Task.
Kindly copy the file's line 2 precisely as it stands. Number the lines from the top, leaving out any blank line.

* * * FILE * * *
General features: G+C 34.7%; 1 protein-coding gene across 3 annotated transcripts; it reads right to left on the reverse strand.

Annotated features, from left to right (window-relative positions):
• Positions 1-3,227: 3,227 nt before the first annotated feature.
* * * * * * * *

Annotated features, from left to right (window-relative positions):